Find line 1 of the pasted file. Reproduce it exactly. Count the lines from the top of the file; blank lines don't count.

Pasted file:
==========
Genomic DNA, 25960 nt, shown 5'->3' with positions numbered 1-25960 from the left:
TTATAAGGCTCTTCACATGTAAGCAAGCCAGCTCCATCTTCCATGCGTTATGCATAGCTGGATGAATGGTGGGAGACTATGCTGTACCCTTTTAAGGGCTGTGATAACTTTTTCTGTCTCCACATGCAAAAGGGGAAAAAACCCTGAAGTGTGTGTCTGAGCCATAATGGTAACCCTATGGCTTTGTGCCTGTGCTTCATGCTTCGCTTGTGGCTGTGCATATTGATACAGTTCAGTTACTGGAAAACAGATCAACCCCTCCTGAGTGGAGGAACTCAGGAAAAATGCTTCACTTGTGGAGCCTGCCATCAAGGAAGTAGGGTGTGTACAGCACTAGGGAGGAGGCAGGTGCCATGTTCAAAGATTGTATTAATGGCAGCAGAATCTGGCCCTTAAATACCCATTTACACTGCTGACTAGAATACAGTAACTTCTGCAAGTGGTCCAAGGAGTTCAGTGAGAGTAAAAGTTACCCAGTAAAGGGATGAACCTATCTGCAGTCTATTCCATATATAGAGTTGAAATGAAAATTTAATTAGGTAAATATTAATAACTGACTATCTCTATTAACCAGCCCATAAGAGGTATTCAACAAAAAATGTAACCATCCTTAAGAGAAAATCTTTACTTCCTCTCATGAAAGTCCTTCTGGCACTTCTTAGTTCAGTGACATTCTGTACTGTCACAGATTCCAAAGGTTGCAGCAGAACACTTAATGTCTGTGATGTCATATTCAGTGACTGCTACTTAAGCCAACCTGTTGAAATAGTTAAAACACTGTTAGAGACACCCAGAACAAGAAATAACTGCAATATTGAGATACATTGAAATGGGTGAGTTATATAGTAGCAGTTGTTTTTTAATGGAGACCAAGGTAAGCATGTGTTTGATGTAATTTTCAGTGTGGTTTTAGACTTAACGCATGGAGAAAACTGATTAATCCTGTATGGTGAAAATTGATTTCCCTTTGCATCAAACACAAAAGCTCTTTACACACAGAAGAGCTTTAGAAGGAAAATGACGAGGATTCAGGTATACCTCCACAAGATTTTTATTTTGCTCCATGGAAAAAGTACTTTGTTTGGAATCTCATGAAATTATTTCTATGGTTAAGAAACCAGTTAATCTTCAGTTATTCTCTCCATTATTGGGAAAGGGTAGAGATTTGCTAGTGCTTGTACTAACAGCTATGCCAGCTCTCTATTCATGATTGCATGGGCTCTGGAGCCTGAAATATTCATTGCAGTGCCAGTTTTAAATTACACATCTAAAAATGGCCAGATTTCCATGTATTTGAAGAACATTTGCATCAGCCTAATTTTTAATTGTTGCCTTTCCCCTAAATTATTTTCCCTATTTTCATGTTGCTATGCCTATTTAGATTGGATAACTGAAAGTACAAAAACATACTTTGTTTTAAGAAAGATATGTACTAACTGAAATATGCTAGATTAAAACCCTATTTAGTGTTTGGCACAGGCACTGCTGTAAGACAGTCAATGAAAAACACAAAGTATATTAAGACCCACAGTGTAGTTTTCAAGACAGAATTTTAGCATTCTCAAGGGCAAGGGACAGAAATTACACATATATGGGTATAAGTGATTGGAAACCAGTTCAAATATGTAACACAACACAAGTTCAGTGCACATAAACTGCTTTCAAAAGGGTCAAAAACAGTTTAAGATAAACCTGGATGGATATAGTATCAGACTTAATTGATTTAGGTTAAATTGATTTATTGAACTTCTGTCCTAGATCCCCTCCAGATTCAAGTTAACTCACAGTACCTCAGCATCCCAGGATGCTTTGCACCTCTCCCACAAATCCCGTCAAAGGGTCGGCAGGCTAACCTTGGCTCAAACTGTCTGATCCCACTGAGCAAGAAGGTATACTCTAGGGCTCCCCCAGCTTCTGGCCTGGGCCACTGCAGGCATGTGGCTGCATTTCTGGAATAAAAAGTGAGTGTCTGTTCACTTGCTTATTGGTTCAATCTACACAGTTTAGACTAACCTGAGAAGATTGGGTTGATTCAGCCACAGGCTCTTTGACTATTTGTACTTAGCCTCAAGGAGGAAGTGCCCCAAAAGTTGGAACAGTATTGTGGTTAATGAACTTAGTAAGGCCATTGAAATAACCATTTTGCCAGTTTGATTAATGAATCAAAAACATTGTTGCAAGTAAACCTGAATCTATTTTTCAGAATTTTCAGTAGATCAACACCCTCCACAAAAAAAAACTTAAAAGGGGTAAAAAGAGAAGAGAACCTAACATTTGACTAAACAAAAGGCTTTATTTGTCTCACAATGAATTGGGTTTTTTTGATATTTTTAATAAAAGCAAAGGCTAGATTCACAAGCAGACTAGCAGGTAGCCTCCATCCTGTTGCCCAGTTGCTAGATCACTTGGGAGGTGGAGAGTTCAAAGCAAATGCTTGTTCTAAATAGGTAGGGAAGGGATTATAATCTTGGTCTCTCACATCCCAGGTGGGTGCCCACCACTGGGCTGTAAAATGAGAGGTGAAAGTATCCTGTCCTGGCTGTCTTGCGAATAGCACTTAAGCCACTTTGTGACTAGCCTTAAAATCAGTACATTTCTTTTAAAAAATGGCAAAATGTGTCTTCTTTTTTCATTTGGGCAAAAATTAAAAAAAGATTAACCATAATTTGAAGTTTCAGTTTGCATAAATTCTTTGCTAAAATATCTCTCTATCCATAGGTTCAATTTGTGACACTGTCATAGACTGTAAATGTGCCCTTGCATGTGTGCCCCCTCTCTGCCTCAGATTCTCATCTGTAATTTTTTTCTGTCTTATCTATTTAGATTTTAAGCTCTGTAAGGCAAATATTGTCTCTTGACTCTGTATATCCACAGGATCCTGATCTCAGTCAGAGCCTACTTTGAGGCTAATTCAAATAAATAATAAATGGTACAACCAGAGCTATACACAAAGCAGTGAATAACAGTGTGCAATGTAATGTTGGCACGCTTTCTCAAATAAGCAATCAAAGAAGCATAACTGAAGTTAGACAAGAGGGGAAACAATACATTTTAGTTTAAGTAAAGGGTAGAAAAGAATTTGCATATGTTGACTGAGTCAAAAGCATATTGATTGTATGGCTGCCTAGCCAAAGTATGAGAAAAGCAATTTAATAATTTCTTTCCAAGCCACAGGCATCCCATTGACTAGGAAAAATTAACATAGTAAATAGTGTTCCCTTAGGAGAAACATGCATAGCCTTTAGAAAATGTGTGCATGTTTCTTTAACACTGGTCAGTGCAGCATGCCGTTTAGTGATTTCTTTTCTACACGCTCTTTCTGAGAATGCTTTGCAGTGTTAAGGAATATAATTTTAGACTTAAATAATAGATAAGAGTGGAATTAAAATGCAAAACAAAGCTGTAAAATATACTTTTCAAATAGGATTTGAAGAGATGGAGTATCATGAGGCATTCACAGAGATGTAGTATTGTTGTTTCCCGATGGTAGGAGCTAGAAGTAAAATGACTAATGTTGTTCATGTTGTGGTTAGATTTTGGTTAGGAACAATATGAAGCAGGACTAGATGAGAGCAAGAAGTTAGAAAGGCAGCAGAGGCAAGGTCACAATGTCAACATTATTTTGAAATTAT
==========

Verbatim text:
Genomic DNA, 25960 nt, shown 5'->3' with positions numbered 1-25960 from the left: